The woods are rich and diverse, teeming with plant, insect, bird and animal life. Keep your eyes peeled for pine marten, red, roe and sika deer and even otter families along the shore of  the burn. Seek out lichen, orchids and blaeberries. Remember your binoculars and cast your eyes to the skies for birds including common crossbill, wood warbler, tawny owl and osprey. And see how many red squirrels you can spot – working with Trees for Life, we relocated 20 here in 2019.

Discover this wild and rugged landscape with more than 12km of paths and tracks for varying abilities. Examine the rocks for rare flowers along the Loch Migdale path and enjoy the fantastic view that changes by the hour. Or take the longer Spinningdale Bog walk to admire the rare plants, sedges, sphagnum mosses and dragonflies with views over the old mill and beyond to the Dornoch Firth. Download the Ledmore & Migdale walking map.

4. Dunollie Wood, Oban

Dunollie Wood is a fine example of Scotland’s rainforest. Thick carpets of dripping mosses, layering liverworts, epiphytic ferns and colourful fungi give the rainforest a unique and magical feel. Over 200 species of the world’s rarest bryophytes and lichens are found here. Look out too for the finger-like encrustations of the rare hazel gloves fungus, a speciality of ancient rainforests.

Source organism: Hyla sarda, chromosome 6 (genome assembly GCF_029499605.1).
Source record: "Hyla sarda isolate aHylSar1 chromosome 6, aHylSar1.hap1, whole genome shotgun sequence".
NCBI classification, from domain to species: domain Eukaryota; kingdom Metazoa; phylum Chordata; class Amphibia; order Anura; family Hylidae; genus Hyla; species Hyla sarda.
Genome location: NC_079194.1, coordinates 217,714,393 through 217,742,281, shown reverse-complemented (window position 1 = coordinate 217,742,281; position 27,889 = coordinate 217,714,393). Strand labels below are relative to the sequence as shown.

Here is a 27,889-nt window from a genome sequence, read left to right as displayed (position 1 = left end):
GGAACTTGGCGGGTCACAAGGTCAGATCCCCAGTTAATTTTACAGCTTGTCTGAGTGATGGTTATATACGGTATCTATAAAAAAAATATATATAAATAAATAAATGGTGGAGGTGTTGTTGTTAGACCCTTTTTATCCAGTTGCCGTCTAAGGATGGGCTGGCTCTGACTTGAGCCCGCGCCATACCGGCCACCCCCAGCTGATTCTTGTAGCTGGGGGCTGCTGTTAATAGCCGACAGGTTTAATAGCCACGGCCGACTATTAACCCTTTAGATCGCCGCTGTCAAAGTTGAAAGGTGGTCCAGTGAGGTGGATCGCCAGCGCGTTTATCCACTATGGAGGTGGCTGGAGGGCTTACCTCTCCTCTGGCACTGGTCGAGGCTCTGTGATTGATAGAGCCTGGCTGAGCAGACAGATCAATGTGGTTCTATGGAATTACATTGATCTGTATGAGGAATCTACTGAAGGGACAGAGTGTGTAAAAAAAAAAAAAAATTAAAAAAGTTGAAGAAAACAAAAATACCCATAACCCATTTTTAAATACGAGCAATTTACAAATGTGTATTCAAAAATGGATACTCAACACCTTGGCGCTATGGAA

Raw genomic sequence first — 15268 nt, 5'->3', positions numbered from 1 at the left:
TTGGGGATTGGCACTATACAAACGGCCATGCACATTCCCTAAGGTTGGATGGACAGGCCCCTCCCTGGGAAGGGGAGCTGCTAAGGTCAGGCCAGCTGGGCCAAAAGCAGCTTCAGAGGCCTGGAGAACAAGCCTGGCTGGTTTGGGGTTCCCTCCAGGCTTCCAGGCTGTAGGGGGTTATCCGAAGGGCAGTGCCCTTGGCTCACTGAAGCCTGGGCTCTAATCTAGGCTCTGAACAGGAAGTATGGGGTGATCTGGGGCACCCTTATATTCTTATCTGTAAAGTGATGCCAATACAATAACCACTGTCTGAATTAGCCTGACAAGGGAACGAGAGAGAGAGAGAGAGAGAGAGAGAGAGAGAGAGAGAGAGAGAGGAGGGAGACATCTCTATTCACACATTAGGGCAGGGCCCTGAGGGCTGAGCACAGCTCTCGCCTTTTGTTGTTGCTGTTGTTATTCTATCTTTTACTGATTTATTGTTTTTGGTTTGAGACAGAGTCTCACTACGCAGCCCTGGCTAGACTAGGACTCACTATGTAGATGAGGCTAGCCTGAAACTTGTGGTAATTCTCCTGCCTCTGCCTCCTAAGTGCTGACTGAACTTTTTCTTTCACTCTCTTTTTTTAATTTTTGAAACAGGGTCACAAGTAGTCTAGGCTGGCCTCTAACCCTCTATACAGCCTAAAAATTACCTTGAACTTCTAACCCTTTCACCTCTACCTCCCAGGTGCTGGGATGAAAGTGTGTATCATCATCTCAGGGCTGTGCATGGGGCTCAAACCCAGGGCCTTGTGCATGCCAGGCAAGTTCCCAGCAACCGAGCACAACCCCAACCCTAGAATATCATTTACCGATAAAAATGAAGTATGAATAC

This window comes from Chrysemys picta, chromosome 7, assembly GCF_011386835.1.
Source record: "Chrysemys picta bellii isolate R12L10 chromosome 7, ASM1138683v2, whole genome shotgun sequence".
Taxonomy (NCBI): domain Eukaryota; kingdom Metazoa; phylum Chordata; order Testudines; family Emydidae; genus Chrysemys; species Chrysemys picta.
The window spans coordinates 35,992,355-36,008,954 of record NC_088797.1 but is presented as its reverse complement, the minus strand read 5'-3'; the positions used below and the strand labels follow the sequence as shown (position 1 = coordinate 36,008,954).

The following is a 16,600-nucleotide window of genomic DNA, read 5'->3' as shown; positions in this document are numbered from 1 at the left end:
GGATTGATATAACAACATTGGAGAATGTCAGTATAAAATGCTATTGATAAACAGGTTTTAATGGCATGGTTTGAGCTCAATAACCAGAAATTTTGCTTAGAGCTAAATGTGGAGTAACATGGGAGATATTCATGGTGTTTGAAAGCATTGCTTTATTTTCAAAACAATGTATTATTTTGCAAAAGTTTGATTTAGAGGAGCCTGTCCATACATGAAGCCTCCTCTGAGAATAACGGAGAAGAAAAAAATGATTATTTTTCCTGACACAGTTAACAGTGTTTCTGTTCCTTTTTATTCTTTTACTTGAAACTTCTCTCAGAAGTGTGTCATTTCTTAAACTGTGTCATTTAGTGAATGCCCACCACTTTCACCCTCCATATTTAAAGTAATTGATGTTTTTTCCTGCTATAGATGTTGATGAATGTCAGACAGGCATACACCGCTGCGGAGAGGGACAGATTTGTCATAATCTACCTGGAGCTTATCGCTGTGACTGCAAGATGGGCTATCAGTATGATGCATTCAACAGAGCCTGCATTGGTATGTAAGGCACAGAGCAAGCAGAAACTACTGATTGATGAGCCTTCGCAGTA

Bluebells carpet the woodland floor in spring and the air is filled with the scent of wild garlic. In summer, listen to the songs of migrant birds like redstart and wood warbler. Some of Scotland's most iconic characters might also be spotted here, like the secretive otter, the huge white-tailed eagle soaring overhead and red squirrels leaping from tree to tree. The chequered skipper butterfly lives here too - it's a rare and delicate species only found in western Scotland.

Follow Dunollie Wood's 2.5km Rainforest Ramble trail to discover the rainforest and savour the dramatic views across Oban Bay to the Western Isles. This route includes some slopes and steps and connects to other paths through the local area for a longer walk.

Did you know?

Scotland is home to around 75% of the UK's red squirrel population.

5. Kinclaven Bluebell Wood, Stanley

As its name suggests, Kinclaven Bluebell Wood is known for the spectacular display of bluebells that carpets the woodland floor in spring, but there is plenty more to enjoy. With stunning scenery, rare wildlife and rich history on its doorstep, this wood is a pleasure to visit.

A bird watcher’s paradise and a refuge for rare and fascinating wildlife, the wood is busy all year.  Admire the fantastic range of plants, from the delicate wood anemone and dog violet to the mighty veteran beech trees, estimated to be over 200 years old. Try to catch a glimpse of stoat and pine marten - and the red squirrel of course.

With lots of routes for varying abilities, including the Oakwood Loop trail, venturing out on foot is a great way to discover this wood. For a longer walk, explore the paths through the new woodland in Court Hill.